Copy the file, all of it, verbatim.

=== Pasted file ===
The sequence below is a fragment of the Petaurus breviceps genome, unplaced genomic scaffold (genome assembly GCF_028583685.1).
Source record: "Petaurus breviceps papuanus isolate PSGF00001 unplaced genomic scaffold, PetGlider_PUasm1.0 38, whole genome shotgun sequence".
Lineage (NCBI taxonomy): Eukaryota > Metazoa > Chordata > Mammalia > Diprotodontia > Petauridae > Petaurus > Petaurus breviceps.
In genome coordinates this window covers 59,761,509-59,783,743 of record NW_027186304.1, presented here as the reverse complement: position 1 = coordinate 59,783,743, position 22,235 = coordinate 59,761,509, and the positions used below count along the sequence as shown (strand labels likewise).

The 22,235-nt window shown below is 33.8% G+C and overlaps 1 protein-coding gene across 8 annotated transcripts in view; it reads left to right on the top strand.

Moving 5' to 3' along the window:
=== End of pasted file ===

The sequence below is a fragment of the Petaurus breviceps genome, unplaced genomic scaffold (genome assembly GCF_028583685.1).
Source record: "Petaurus breviceps papuanus isolate PSGF00001 unplaced genomic scaffold, PetGlider_PUasm1.0 38, whole genome shotgun sequence".
Lineage (NCBI taxonomy): Eukaryota > Metazoa > Chordata > Mammalia > Diprotodontia > Petauridae > Petaurus > Petaurus breviceps.
In genome coordinates this window covers 59,761,509-59,783,743 of record NW_027186304.1, presented here as the reverse complement: position 1 = coordinate 59,783,743, position 22,235 = coordinate 59,761,509, and the positions used below count along the sequence as shown (strand labels likewise).

The 22,235-nt window shown below is 33.8% G+C and overlaps 1 protein-coding gene across 8 annotated transcripts in view; it reads left to right on the top strand.

Moving 5' to 3' along the window: